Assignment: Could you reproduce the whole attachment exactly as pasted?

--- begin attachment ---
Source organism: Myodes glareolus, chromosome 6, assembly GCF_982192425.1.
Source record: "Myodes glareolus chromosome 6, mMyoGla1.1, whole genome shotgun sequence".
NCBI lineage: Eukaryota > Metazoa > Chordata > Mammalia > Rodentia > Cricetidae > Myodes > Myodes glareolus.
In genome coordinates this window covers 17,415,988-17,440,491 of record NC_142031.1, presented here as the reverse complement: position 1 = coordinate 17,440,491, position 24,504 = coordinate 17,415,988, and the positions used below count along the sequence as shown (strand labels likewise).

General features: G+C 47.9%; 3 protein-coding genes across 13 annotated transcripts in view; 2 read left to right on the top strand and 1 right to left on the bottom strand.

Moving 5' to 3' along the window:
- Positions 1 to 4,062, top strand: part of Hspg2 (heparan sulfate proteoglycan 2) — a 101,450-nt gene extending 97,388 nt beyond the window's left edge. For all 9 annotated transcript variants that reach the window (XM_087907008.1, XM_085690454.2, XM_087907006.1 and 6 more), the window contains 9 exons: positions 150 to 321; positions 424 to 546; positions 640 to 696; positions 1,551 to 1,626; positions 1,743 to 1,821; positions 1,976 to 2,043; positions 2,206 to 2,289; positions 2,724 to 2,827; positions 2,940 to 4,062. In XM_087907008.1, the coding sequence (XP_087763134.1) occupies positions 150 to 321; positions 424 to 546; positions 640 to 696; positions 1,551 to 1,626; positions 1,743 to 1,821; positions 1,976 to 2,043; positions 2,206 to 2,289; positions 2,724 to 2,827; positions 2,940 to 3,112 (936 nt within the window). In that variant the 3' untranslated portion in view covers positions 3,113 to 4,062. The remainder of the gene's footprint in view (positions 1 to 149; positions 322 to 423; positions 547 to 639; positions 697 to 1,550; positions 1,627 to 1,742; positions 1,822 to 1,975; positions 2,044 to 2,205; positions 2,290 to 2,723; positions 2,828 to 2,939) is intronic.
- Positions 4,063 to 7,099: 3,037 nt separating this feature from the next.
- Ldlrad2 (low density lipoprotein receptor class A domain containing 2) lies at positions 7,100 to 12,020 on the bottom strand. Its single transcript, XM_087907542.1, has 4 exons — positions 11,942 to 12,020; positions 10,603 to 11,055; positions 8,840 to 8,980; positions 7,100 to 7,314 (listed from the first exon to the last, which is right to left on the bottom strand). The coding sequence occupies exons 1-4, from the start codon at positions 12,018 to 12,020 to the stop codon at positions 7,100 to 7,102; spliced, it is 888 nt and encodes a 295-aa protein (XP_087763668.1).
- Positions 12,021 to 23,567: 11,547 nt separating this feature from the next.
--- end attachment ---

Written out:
Source organism: Myodes glareolus, chromosome 6, assembly GCF_982192425.1.
Source record: "Myodes glareolus chromosome 6, mMyoGla1.1, whole genome shotgun sequence".
NCBI lineage: Eukaryota > Metazoa > Chordata > Mammalia > Rodentia > Cricetidae > Myodes > Myodes glareolus.
In genome coordinates this window covers 17,415,988-17,440,491 of record NC_142031.1, presented here as the reverse complement: position 1 = coordinate 17,440,491, position 24,504 = coordinate 17,415,988, and the positions used below count along the sequence as shown (strand labels likewise).

General features: G+C 47.9%; 3 protein-coding genes across 13 annotated transcripts in view; 2 read left to right on the top strand and 1 right to left on the bottom strand.

Moving 5' to 3' along the window:
- Positions 1 to 4,062, top strand: part of Hspg2 (heparan sulfate proteoglycan 2) — a 101,450-nt gene extending 97,388 nt beyond the window's left edge. For all 9 annotated transcript variants that reach the window (XM_087907008.1, XM_085690454.2, XM_087907006.1 and 6 more), the window contains 9 exons: positions 150 to 321; positions 424 to 546; positions 640 to 696; positions 1,551 to 1,626; positions 1,743 to 1,821; positions 1,976 to 2,043; positions 2,206 to 2,289; positions 2,724 to 2,827; positions 2,940 to 4,062. In XM_087907008.1, the coding sequence (XP_087763134.1) occupies positions 150 to 321; positions 424 to 546; positions 640 to 696; positions 1,551 to 1,626; positions 1,743 to 1,821; positions 1,976 to 2,043; positions 2,206 to 2,289; positions 2,724 to 2,827; positions 2,940 to 3,112 (936 nt within the window). In that variant the 3' untranslated portion in view covers positions 3,113 to 4,062. The remainder of the gene's footprint in view (positions 1 to 149; positions 322 to 423; positions 547 to 639; positions 697 to 1,550; positions 1,627 to 1,742; positions 1,822 to 1,975; positions 2,044 to 2,205; positions 2,290 to 2,723; positions 2,828 to 2,939) is intronic.
- Positions 4,063 to 7,099: 3,037 nt separating this feature from the next.
- Ldlrad2 (low density lipoprotein receptor class A domain containing 2) lies at positions 7,100 to 12,020 on the bottom strand. Its single transcript, XM_087907542.1, has 4 exons — positions 11,942 to 12,020; positions 10,603 to 11,055; positions 8,840 to 8,980; positions 7,100 to 7,314 (listed from the first exon to the last, which is right to left on the bottom strand). The coding sequence occupies exons 1-4, from the start codon at positions 12,018 to 12,020 to the stop codon at positions 7,100 to 7,102; spliced, it is 888 nt and encodes a 295-aa protein (XP_087763668.1).
- Positions 12,021 to 23,567: 11,547 nt separating this feature from the next.